September 16, 2004
Like everyone else, I used to divide the prostitutes smuggled into Israel from the former Soviet republics into two categories -- the good ones who were tricked into it, and the bad ones who knew what they were getting into.
I think differently now. After meeting one of the "bad" ones for a story I'm doing, I see them all, both the knowing and unknowing, as victims, as innocents.
When I first suggested a story about the Israeli flesh trade to a foreign editor, and explained to him the two different kinds of women we were talking about, he said he wasn't interested in "willing" prostitutes, only in regular women lured from their homes with promises of legitimate work and then forced into sexual slavery.
So I called the Hotline for Migrant Workers, which helps foreign prostitutes, and asked if they could get me an interview with someone who thought she was coming here to clean houses or something, and soon I went to Tel Aviv to meet "Natasha."
In jeans, T-shirt and sandals, she looked like any pretty 20-year-old Israeli girl, except more demure -- hair tied back in a bun, little gold studs in her ears and no make-up. Nearly two years earlier she'd escaped from one of the "health clubs" near the old Central Bus Station, then went to the police and later testified against her pimp.
With her innocent face and soft voice, Natasha had a little-girl quality, but as she told her story through a translator she showed herself to be very mistrustful and cynical, understandably enough.
She first came in contact with pimps when she was 18, living in a town in Moldova with her father and stepmother. She'd studied to be a technician, but ran out of money, while her drunken, unemployed father had none and her stepmother refused to help.
"A girl I knew told me there was this man and woman who could get me work in Israel, and in six months I could make enough money to get an apartment and a car, so I went over there to see them."
I asked: When she met the man and woman, did they tell her the work was prostitution?
"They told me it was prostitution, but they didn't tell me the conditions," she said.
At this point I wanted to go, both because Natasha wasn't right for the story and because I didn't want to cause her unnecessary stress -- she'd been very reluctant to go through with the interview for fear that I would reveal her identity or whereabouts, which could get her killed. But I didn't want to insult her so I continued, figuring I would at least get some background material.
She told how she and several other women were forced to hide underground in the Sinai Desert, waiting for their Bedouin smugglers to give the all-clear for the trek to the all-but-open Israeli border.
"We climbed down a ladder into a hole ... like Saddam Hussein. We had buckets for toilets. It was hot, there were flies. We stayed there for three days."
After they made the three-hour walk to the border and were driven to Tel Aviv, Natasha was taken to a pimp who had her undress so he could "inspect the merchandise," and he asked her about herself. "The pimps prefer it if the women have children back home, so they'll be more motivated to work," explained Uri Sadeh, a Hotline attorney.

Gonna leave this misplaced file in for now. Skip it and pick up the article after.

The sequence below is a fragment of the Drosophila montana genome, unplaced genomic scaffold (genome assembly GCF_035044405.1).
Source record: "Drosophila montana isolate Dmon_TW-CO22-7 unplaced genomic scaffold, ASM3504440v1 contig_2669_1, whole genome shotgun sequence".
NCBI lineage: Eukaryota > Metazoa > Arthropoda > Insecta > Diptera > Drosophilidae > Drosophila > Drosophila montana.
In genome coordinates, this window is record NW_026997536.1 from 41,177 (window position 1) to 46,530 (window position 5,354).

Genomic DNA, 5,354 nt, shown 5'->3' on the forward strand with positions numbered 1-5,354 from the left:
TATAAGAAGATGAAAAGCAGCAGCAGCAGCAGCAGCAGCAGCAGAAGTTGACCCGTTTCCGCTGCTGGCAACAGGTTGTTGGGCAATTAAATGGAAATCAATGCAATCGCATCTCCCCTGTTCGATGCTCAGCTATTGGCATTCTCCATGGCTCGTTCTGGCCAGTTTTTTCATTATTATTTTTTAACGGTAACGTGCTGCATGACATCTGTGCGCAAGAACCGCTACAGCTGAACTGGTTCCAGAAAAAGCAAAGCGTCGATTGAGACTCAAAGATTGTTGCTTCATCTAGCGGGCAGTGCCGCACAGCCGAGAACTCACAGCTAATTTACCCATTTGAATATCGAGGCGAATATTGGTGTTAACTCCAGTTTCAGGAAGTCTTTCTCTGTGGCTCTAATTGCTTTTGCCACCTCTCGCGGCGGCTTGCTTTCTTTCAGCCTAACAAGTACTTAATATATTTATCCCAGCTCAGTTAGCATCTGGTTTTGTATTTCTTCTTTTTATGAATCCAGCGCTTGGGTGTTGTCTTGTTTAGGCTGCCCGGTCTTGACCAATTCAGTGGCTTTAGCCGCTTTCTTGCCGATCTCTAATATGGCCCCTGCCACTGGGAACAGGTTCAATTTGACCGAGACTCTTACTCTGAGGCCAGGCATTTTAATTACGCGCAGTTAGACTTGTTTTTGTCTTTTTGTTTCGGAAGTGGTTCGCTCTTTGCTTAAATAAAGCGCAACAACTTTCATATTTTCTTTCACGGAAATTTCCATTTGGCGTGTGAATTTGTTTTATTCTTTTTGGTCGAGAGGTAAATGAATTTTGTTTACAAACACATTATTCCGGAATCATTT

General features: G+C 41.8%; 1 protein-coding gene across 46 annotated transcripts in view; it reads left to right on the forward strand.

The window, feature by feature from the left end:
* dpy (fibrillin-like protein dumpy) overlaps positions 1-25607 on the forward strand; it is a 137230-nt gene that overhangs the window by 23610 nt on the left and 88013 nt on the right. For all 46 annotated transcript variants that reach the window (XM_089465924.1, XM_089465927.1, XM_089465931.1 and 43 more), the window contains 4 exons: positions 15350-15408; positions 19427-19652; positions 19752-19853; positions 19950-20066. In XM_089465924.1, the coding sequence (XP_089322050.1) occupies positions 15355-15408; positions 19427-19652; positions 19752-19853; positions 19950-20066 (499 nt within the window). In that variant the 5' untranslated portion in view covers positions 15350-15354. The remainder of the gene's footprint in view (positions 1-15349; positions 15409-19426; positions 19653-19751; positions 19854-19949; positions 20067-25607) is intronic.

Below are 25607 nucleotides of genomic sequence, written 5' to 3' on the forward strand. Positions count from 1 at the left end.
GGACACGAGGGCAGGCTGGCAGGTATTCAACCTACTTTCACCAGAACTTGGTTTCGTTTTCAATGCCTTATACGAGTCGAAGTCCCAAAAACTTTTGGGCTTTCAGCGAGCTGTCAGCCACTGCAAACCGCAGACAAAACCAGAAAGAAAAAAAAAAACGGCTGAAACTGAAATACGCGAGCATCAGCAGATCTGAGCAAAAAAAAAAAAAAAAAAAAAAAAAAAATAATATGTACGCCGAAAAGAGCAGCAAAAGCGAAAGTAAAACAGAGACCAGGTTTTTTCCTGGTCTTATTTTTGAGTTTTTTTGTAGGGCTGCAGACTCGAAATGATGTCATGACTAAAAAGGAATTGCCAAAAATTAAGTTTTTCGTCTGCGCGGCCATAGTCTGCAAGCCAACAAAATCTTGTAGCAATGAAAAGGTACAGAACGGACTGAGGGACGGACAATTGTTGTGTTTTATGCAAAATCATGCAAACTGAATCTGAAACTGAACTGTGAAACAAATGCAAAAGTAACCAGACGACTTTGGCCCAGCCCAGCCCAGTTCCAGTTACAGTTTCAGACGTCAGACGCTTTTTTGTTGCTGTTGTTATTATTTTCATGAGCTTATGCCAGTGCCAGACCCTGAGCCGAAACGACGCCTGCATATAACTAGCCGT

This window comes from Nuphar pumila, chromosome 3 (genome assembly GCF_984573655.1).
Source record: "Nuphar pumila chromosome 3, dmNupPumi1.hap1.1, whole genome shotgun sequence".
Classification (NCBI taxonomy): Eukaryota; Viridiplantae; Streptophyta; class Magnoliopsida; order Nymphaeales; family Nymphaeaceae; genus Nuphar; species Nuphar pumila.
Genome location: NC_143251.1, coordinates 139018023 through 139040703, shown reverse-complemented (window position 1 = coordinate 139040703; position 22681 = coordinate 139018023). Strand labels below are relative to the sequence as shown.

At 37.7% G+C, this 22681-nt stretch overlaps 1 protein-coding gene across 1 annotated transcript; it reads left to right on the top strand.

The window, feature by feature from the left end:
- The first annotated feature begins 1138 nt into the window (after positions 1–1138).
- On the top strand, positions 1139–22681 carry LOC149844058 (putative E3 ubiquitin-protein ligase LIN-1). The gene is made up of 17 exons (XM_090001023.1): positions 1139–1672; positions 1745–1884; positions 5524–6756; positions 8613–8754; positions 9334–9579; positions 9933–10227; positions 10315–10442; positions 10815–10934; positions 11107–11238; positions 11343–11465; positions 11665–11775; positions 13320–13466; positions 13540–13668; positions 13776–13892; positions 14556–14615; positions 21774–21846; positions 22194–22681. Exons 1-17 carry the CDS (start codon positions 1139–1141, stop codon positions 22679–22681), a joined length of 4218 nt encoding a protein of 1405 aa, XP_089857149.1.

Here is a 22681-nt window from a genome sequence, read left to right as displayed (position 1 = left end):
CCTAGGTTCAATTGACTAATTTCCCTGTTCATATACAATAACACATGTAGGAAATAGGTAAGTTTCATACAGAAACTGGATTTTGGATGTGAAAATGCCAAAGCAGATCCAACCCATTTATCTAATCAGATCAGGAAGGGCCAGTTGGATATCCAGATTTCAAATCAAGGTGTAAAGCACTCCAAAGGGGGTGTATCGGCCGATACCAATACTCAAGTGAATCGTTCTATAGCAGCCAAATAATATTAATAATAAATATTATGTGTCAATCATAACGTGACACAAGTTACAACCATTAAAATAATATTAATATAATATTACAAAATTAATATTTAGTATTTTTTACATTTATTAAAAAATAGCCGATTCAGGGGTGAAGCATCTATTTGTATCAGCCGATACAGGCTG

The sale concluded, Natasha's pimp told her she now owed him the $8,000 he'd paid for her, and she would work it off in his brothel near the bus station.
Giving sex to about 10 clients a day, she got to keep about $5 for each trick, while the house kept the other $30. Out of her average $50 daily wage she paid the brothel $16 for rent, about $12 for food and cigarettes and $4 for condoms.
"Sometimes the clients hit me. Sometimes one of the bosses would hit me if I said I didn't want to do it with a client because he was drunk or he smelled," she said.
Natasha slept in the brothel. Whatever she wanted to buy was brought in to her -- she wasn't allowed to go out on her own and the whorehouse goon guarded the locked door.
She was on call 19 hours a day from 10 a.m.-5 a.m., seven days a week, and when she was on her period she used a diaphragm.
During the interview, I asked if her father had agreed for her to go to Israel.
"I didn't tell him I was going," said said. "I didn't say goodbye to him. Why should I?"
And her mother?
"My mother left when I was 1."
Is she in touch with her father since she left?
"I called him once, and he said he didn't want to know about me. He said, 'Why should I care, I don't need you.' He's got a new wife now. We haven't talked since then. He doesn't know where I am," she said.
After four months in the brothel, a client who became Natasha's boyfriend helped her escape. Her testimony later put her pimp away for 13 years. "Hooray, happy ending, right?" she said sarcastically.
She's been hiding now for two years, scraping by with a menial job, alone with her history. Her plans? "To study, to work. To live like a normal human being."
Given her upbringing, did Natasha "choose" to become a prostitute? Does any girl who grows up desolate -- without love, money, prospects or self-esteem -- really "choose" that destiny?
On "Fight Human Trafficking Day" in the Knesset on Aug. 16, activists said about 3,000 female sex slaves are smuggled into Israel each year. They all started out as poor, bereft young girls. They all were tricked into it.
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